Shown by rising tone of the conflational, valence or modality adjunct. The SURPASSIVE level indicates that the first party manifests a state or performs an action to a greater degree or extent than the second party. It functions equivalently to English -er as in I ran farther than he. It also corresponds to the English verbal prefix out- as in I out-sang him (i.e., I sang longer or better than he), although the SURPASSIVE is more flexible than the English construction, as it can be used with any of the thirteen valences of the verb. For example, when used with the NONRELATIONAL valence for a verb such as ‘laugh,’ it would translate something like I laughed more/harder than anyone did anything else. It can even be used with the MONOACTIVE valence, indicating that the party performed the action superlatively and no one else did. For example, the sentence I laughed in the MONOACTIVE valence and SURPASSIVE level would translate as something like I was the only one laughing and my laughter was superlative.
The SURPASSIVE can also be used to translate the English -est superlative construction, as in She is the nicest (of all) by simply naming a contextually universal second participant to the verb, i.e., She “out-nices” everyone else.
Shown by broken tone of the conflational, valence or modality adjunct. The DEFICIENT level corresponds roughly to the negative comparative less in English as in This test is less difficult, as well as the verbal prefix under- as in He under-performed tonight. Like the other levels, it can be used with any valence of the Ithkuil verb to indicate that the performance or state of the first participant to a co-active verb is worse or less than that of the second participant. It would thus render sentences corresponding to She “under-danced” tonight (i.e., she didn’t dance as well as she might have) or The boy “under-weighs” the girl (i.e., he weighs less than her).
Virtually all languages allow for sentences to be hierarchically embedded within other sentences, a process termed subordination. In Western languages, the embedded sentence becomes either a subordinate clause or a relative clause, explicitly introduced by a conjunctions such as ‘that,’ ‘which,’ ‘who,’ ‘where,’‘although,’‘if,’‘while,’‘whereas,’ or a preposition followed by a conjunction, such as ‘through which,’‘by whom,’etc. In English, such clauses can also occur as an infinitive or gerundial verb construction. Both relative and subordinate clauses are illustrated in the following sentences:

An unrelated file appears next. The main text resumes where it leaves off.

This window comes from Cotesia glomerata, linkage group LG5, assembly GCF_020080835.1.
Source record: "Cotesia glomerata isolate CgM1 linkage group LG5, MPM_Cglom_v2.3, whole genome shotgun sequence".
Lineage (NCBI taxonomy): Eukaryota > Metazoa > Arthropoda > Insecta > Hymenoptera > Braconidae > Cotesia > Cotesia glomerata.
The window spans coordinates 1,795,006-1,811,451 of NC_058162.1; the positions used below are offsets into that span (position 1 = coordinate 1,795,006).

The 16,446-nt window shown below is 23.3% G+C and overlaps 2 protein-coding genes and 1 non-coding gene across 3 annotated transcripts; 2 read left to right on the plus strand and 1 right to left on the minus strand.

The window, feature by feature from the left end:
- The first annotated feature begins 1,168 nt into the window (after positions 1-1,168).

The dog that ate my hat belongs to them.
I want him to stop shouting.
The committee voted to fire the superintendant.
We demand (that) you give us equal pay.
Although he’s a college graduate, he acts like a child.
This is the slot through which the letter is passed.
In case you’re unaware, I’ll be leaving next month.
The boy walking toward us is my nephew.
The Ithkuil equivalent to relative or subordinate clauses is known as a case-frame, or simply, frame. Conceptually, the sentence to be embedded is simply treated as a noun participant to the main verb of a sentence and is therefore marked for case like any other noun. For example, take the following two sentences:
She and I were working together.
The two nations were at war.
Suppose we want to use the second sentence to provide a temporal context for the first sentence. In English we could do this by subordinating the second sentence to the first using the conjunction ‘while,’ as in She and I were working together while the two nations were at war. Alternately, we could create a relative clause by inserting a connecting prepositional phrase, as in She and I were working together during the time (that) the two nations were at war.
In Ithkuil, temporal context for a sentence may be provided by a noun in any of the temporal cases such as the CONCURSIVE (see Sec. 4.9.1). A word such as ‘summer’ or ‘famine’ would be placed in the CONCURSIVE case to create a sentence corresponding to:
She and I were working together during the summer.
She and I were working together at the time of the famine.
Just as the single words ‘summer’ and ‘famine’ are placed in the CONCURSIVE case, so an entire sentence such as The two nations were at war can be placed in the CONCURSIVE case to provide the temporal context for the main sentence. In other words, Ithkuil treats the entire subordinate sentence as a noun phrase to be declined into any required case. That is the purpose of a frame, to place sentences into noun cases. By doing so, Ithkuil accomplishes the same task for which Western languages use relative and subordinate conjunctions. In theory, any sentence can be placed into any of the 81 cases and inserted into another sentence wherever a simple noun might be placed in the sentence using that same case.